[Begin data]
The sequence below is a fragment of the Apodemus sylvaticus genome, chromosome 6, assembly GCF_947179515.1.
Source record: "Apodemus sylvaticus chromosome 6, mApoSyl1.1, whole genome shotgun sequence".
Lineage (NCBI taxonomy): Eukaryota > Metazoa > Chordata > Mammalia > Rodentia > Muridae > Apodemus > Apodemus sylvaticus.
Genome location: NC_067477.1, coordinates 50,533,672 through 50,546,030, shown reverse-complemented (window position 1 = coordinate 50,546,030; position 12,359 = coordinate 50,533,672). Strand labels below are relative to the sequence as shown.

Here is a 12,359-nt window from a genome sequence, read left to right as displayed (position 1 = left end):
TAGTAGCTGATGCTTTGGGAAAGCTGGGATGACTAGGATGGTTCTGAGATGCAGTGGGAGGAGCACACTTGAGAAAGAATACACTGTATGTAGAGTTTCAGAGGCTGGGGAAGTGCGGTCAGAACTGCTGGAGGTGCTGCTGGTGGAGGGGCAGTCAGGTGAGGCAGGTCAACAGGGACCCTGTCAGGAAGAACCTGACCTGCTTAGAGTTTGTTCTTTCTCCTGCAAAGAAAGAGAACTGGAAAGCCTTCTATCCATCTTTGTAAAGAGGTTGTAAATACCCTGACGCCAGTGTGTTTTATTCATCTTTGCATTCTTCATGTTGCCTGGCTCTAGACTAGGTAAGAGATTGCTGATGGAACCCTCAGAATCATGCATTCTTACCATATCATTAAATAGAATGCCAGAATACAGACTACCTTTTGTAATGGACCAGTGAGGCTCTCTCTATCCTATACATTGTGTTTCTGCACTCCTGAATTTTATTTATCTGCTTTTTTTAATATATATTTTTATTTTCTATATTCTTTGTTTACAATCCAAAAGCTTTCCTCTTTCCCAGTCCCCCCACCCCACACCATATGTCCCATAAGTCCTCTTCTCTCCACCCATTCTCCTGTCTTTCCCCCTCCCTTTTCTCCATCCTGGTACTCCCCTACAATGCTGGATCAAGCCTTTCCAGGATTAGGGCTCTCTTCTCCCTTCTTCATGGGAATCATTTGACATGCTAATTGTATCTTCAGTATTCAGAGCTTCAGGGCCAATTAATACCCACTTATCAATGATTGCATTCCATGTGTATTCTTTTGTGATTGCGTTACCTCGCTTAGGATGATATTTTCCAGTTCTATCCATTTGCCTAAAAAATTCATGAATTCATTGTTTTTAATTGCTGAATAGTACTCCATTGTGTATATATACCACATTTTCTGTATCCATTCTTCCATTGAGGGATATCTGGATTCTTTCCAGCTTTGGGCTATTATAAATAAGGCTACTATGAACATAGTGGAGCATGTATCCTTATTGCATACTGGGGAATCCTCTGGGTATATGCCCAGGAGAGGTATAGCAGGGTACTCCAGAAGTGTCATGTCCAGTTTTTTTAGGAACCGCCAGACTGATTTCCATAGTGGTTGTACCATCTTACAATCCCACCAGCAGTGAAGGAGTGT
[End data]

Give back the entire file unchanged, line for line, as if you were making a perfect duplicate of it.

The sequence below is a fragment of the Apodemus sylvaticus genome, chromosome 6, assembly GCF_947179515.1.
Source record: "Apodemus sylvaticus chromosome 6, mApoSyl1.1, whole genome shotgun sequence".
Lineage (NCBI taxonomy): Eukaryota > Metazoa > Chordata > Mammalia > Rodentia > Muridae > Apodemus > Apodemus sylvaticus.
Genome location: NC_067477.1, coordinates 50,533,672 through 50,546,030, shown reverse-complemented (window position 1 = coordinate 50,546,030; position 12,359 = coordinate 50,533,672). Strand labels below are relative to the sequence as shown.

Here is a 12,359-nt window from a genome sequence, read left to right as displayed (position 1 = left end):
TAGTAGCTGATGCTTTGGGAAAGCTGGGATGACTAGGATGGTTCTGAGATGCAGTGGGAGGAGCACACTTGAGAAAGAATACACTGTATGTAGAGTTTCAGAGGCTGGGGAAGTGCGGTCAGAACTGCTGGAGGTGCTGCTGGTGGAGGGGCAGTCAGGTGAGGCAGGTCAACAGGGACCCTGTCAGGAAGAACCTGACCTGCTTAGAGTTTGTTCTTTCTCCTGCAAAGAAAGAGAACTGGAAAGCCTTCTATCCATCTTTGTAAAGAGGTTGTAAATACCCTGACGCCAGTGTGTTTTATTCATCTTTGCATTCTTCATGTTGCCTGGCTCTAGACTAGGTAAGAGATTGCTGATGGAACCCTCAGAATCATGCATTCTTACCATATCATTAAATAGAATGCCAGAATACAGACTACCTTTTGTAATGGACCAGTGAGGCTCTCTCTATCCTATACATTGTGTTTCTGCACTCCTGAATTTTATTTATCTGCTTTTTTTAATATATATTTTTATTTTCTATATTCTTTGTTTACAATCCAAAAGCTTTCCTCTTTCCCAGTCCCCCCACCCCACACCATATGTCCCATAAGTCCTCTTCTCTCCACCCATTCTCCTGTCTTTCCCCCTCCCTTTTCTCCATCCTGGTACTCCCCTACAATGCTGGATCAAGCCTTTCCAGGATTAGGGCTCTCTTCTCCCTTCTTCATGGGAATCATTTGACATGCTAATTGTATCTTCAGTATTCAGAGCTTCAGGGCCAATTAATACCCACTTATCAATGATTGCATTCCATGTGTATTCTTTTGTGATTGCGTTACCTCGCTTAGGATGATATTTTCCAGTTCTATCCATTTGCCTAAAAAATTCATGAATTCATTGTTTTTAATTGCTGAATAGTACTCCATTGTGTATATATACCACATTTTCTGTATCCATTCTTCCATTGAGGGATATCTGGATTCTTTCCAGCTTTGGGCTATTATAAATAAGGCTACTATGAACATAGTGGAGCATGTATCCTTATTGCATACTGGGGAATCCTCTGGGTATATGCCCAGGAGAGGTATAGCAGGGTACTCCAGAAGTGTCATGTCCAGTTTTTTTAGGAACCGCCAGACTGATTTCCATAGTGGTTGTACCATCTTACAATCCCACCAGCAGTGAAGGAGTGT